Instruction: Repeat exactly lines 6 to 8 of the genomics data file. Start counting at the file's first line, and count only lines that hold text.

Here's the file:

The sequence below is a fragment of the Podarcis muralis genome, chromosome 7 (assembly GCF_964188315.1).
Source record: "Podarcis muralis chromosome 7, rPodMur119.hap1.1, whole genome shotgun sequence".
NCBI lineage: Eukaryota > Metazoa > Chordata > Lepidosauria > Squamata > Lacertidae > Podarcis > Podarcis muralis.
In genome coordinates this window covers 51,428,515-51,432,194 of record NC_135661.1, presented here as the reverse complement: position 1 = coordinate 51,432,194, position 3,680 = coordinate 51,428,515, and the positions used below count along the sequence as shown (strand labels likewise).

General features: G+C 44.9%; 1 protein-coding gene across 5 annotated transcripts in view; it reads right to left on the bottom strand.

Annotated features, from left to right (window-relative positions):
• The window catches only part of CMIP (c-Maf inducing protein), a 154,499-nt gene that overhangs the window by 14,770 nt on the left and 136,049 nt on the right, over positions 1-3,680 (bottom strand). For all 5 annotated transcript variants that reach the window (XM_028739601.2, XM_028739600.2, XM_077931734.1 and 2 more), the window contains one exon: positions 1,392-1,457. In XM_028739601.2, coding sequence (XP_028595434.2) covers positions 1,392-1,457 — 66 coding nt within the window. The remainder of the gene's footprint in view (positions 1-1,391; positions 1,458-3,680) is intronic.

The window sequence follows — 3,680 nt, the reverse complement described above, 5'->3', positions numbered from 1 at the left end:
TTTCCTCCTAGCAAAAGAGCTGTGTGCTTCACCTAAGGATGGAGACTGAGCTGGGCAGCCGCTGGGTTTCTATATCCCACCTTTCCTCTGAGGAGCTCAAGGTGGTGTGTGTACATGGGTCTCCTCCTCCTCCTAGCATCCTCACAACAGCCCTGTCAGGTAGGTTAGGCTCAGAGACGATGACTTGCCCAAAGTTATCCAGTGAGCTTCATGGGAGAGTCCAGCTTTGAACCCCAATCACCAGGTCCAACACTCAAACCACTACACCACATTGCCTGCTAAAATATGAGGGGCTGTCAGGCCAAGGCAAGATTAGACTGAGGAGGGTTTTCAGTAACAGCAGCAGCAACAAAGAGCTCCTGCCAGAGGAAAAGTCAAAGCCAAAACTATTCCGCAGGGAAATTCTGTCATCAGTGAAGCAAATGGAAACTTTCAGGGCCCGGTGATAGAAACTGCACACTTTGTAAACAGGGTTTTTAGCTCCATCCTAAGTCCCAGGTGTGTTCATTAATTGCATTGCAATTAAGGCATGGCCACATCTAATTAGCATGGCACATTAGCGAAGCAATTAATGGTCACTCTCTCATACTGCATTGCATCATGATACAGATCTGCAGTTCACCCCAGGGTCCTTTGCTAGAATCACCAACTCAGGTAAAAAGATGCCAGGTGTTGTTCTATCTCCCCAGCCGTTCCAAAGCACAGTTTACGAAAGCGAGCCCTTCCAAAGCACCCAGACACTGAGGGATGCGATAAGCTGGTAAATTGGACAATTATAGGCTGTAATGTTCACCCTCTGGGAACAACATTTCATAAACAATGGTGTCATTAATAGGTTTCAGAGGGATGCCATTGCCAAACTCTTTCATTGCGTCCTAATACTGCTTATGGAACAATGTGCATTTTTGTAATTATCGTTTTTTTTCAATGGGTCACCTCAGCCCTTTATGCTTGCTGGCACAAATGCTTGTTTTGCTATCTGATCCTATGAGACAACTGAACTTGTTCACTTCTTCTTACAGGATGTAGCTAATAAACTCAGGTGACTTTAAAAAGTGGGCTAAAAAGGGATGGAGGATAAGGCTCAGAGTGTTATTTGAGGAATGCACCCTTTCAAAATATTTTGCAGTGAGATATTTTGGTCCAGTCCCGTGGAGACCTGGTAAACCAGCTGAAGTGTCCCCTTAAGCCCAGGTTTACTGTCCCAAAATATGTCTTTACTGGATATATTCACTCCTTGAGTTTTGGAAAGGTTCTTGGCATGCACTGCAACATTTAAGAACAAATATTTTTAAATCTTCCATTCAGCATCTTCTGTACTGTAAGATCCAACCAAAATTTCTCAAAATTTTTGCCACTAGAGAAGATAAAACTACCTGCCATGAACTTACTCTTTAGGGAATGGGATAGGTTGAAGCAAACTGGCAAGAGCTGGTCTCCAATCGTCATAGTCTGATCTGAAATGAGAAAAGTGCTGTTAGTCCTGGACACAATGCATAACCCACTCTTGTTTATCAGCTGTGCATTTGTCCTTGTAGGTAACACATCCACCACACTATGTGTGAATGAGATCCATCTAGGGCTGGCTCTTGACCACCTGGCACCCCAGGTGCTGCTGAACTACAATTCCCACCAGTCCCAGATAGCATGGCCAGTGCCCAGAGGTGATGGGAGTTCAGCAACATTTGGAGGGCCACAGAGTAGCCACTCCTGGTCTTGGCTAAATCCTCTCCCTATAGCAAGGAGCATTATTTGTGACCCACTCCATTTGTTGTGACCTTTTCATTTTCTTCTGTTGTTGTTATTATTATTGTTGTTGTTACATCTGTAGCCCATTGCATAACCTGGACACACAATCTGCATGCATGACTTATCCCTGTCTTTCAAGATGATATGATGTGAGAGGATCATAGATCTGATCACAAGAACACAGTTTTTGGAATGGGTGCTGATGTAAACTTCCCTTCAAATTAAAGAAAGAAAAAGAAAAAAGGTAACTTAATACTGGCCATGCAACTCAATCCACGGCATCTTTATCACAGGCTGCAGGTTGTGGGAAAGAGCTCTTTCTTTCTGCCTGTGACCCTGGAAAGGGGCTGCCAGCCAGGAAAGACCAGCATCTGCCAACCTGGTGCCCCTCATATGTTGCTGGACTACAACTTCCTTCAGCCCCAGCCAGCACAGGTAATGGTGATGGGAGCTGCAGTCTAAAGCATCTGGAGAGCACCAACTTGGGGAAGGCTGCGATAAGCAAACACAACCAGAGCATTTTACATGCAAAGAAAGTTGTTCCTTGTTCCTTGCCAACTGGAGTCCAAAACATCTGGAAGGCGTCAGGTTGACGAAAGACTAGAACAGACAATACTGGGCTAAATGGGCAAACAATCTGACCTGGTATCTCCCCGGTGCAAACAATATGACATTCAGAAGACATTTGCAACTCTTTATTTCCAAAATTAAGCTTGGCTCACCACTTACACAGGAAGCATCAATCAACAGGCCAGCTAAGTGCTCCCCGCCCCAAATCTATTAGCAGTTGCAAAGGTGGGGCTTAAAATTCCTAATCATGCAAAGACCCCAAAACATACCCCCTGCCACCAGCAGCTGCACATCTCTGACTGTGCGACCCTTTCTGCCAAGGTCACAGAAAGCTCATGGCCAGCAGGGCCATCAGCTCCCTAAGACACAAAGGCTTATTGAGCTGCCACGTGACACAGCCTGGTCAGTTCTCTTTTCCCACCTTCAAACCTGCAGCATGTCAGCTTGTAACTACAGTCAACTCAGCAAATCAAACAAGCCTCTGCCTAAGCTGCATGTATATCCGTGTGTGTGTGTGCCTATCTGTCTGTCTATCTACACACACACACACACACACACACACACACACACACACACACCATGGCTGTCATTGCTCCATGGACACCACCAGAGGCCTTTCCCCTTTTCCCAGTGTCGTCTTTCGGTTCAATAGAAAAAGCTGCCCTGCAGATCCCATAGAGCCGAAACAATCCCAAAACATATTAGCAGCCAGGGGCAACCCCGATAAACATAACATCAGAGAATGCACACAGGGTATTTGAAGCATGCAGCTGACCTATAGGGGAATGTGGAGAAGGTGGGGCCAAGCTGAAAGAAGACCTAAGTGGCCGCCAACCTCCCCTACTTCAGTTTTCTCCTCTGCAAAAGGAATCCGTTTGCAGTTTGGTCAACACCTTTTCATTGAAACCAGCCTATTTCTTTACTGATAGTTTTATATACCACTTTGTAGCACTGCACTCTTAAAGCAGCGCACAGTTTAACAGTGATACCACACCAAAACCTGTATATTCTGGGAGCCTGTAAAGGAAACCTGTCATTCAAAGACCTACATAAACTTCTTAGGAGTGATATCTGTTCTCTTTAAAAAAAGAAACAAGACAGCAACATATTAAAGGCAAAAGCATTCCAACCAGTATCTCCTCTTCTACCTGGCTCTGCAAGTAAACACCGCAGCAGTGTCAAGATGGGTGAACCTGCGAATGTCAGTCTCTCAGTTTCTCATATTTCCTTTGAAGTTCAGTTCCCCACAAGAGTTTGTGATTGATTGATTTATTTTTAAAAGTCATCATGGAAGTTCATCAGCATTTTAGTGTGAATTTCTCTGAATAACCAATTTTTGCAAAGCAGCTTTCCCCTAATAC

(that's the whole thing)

Annotated features, from left to right (window-relative positions):
• The window catches only part of CMIP (c-Maf inducing protein), a 154,499-nt gene that overhangs the window by 14,770 nt on the left and 136,049 nt on the right, over positions 1-3,680 (bottom strand). For all 5 annotated transcript variants that reach the window (XM_028739601.2, XM_028739600.2, XM_077931734.1 and 2 more), the window contains one exon: positions 1,392-1,457. In XM_028739601.2, coding sequence (XP_028595434.2) covers positions 1,392-1,457 — 66 coding nt within the window. The remainder of the gene's footprint in view (positions 1-1,391; positions 1,458-3,680) is intronic.

The window sequence follows — 3,680 nt, the reverse complement described above, 5'->3', positions numbered from 1 at the left end: